A regional newspaper has been reprimanded after publishing a picture of a convicted paedophile with two children unrelated to his crimes.
The Hull Daily Mail published an article online on 9 December last year headlined “Kids entertainer ‘Bobby Bubbles’ raped child who ‘thought she was in love’ with him”.
It reported that the man was well known in the local area as a children’s entertainer and clown, and that he regularly came into contact with children in his work.
While there was no issue with the print version, the online article on Hull Live included a picture of the disgraced entertainer at the opening of a venue with two children.
The children’s faces were pixelated, but their bodies and hair were not.
The image appeared in the Google search results for the newspaper, as well on social media posts.
The mother of the two children pictured complained to the Independent Press Standards Organisation, saying they were still identifiable as the photograph had been taken at the opening of a venue in 2017 and had been widely circulated.
She told IPSO she had been contacted by many people who were familiar with the image and recognised her children.
She added that the image of the children was taken in the context of a fun day, and she did not consent to its use in the context of a court report.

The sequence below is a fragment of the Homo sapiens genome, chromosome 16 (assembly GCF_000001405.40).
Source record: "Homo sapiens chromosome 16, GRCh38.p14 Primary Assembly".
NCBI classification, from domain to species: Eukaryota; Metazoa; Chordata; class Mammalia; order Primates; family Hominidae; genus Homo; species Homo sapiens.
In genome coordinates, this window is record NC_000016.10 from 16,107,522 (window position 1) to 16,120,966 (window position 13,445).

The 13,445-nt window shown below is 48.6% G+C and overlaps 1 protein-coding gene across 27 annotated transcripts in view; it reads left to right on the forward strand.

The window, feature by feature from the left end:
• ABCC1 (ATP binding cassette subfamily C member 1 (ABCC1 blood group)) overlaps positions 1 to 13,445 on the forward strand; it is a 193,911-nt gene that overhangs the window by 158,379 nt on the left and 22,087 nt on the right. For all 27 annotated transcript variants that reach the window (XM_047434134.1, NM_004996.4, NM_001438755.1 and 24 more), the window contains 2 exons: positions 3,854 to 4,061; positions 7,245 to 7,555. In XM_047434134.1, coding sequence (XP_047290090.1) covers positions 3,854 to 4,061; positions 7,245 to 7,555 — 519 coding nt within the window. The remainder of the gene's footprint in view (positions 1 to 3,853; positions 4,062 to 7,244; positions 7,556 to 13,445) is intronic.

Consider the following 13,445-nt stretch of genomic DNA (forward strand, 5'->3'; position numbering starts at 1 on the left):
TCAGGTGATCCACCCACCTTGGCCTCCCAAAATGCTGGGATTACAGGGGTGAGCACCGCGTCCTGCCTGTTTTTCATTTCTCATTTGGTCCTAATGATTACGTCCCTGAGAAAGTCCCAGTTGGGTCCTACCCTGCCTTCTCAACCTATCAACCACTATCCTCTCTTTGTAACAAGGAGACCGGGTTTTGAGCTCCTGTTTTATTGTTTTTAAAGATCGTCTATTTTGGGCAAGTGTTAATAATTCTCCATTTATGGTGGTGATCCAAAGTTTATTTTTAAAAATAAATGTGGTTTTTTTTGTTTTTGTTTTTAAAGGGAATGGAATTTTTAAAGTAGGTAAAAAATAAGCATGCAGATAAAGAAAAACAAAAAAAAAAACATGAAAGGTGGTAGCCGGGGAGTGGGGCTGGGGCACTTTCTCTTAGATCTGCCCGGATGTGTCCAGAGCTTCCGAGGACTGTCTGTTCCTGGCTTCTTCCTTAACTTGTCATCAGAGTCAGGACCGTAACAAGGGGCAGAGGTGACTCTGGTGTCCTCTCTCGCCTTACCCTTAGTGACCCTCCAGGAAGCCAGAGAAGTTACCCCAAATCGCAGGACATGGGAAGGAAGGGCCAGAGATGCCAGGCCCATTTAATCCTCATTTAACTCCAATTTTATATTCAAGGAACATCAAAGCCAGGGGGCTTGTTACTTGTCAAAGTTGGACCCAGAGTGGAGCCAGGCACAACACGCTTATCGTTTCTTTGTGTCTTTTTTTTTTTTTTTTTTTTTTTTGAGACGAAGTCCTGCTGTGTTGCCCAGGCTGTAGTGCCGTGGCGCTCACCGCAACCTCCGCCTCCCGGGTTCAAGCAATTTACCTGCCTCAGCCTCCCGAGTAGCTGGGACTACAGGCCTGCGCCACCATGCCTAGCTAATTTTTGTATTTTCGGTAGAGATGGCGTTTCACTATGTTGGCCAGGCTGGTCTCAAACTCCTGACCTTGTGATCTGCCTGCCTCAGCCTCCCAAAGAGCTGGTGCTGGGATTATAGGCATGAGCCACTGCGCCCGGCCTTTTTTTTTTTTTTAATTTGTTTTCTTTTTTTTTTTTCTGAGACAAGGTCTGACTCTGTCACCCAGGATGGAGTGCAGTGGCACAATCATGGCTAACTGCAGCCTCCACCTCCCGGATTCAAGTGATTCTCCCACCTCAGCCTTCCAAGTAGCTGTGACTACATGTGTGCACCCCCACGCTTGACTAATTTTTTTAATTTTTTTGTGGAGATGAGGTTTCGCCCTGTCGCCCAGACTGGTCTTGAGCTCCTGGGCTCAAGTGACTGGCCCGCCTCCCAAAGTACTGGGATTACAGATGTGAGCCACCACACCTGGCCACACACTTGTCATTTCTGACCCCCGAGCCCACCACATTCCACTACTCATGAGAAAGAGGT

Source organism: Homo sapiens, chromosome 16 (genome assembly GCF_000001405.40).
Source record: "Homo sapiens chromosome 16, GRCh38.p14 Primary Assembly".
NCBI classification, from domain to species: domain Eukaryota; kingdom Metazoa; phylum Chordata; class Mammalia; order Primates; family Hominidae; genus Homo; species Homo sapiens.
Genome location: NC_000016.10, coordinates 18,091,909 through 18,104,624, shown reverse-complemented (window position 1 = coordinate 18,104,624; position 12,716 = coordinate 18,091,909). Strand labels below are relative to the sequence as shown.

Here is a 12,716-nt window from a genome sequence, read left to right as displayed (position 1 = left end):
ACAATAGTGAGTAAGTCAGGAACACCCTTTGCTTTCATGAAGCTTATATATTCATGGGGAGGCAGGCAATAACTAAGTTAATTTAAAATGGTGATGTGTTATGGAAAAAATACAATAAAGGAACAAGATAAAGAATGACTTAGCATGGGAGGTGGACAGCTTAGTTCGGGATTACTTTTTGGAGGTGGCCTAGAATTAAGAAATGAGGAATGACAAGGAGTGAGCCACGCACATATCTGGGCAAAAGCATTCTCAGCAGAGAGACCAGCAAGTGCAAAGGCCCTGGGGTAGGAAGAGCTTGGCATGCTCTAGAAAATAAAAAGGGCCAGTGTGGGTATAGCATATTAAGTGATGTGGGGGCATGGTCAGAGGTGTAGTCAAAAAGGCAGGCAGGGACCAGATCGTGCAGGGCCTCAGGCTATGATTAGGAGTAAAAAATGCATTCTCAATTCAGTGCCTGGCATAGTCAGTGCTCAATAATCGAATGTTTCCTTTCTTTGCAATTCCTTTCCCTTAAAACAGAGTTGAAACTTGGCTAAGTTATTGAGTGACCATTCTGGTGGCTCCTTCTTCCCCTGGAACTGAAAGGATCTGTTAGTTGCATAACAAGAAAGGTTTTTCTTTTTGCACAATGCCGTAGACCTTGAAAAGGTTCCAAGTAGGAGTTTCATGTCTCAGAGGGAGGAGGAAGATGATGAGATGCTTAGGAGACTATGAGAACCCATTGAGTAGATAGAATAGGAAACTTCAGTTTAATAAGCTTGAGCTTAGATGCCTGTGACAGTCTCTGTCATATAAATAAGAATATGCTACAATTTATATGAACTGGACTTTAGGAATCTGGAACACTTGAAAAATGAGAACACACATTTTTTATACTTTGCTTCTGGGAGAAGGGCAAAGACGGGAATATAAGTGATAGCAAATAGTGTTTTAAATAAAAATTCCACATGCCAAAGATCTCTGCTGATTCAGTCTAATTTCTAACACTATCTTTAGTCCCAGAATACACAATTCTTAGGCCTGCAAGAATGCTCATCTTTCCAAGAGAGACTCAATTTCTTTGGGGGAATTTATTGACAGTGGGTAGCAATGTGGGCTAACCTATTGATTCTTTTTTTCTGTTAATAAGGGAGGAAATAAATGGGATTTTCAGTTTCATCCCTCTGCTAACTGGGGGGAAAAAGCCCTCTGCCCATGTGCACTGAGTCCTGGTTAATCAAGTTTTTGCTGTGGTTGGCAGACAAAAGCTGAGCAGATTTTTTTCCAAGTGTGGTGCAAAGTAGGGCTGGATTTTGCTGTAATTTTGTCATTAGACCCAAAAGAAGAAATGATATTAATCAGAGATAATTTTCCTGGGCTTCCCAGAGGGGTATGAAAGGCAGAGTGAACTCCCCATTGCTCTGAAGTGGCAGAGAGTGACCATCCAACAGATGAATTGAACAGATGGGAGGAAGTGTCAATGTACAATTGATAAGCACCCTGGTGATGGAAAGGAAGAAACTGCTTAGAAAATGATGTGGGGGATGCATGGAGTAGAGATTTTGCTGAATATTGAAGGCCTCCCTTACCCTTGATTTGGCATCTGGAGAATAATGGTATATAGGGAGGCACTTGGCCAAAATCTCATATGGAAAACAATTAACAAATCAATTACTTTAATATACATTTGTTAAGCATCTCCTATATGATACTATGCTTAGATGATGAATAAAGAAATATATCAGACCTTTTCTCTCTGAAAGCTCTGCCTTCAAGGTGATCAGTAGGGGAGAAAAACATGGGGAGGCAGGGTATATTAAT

When she contacted the newspaper directly, it cropped her children from the image.
However, she said that the image had been widely shared on social media by this point.
The woman said her children had been distressed and confused by the use of the photograph to illustrate a court report of a convicted paedophile.
She also said that other children at school and extra-curricular clubs had been able to identify them and had asked them about the article.
She added that the the photo in conjunction with the headline gave the impression that her daughter was the victim of the convicted man.
Many people had contacted her to ask whether this was the case, causing her and her daughter much distress, she said.
The Hull Daily Mail denied any breach of the Editors’ Code.
It apologised for any distress caused and added that the image was cropped after the woman made contact.
The newspaper said parental consent for the photo’s publication had been gained at the time it was taken.
It said that any child who had been able to identify the children must also have read the full article and therefore understood that the victim was now an adult and so could not be the girl pictured.
It further added republishing the picture could not be seen as an intrusion into their privacy, and did not accept the children were identifiable.
IPSO said that while parental consent had been given for the original purpose of the photograph, the use of it in the context of a court report about a convicted paedophile raised issues regarding the welfare of a child.
The committee said that as the children were identified by their peers their school lives had been interfered with, resulting in a breach of Clause 6 (children) of the code.
However, the mother’s complaints regarding privacy and accuracy, over the inaccurate impression of the photo and headline together, were dismissed.
IPSO ordered the Hull Daily Mail to publish an adjudication online with a link to it (including the headline) on its website homepage for 24 hours, as well as a link on the social media channels where the photo appeared.
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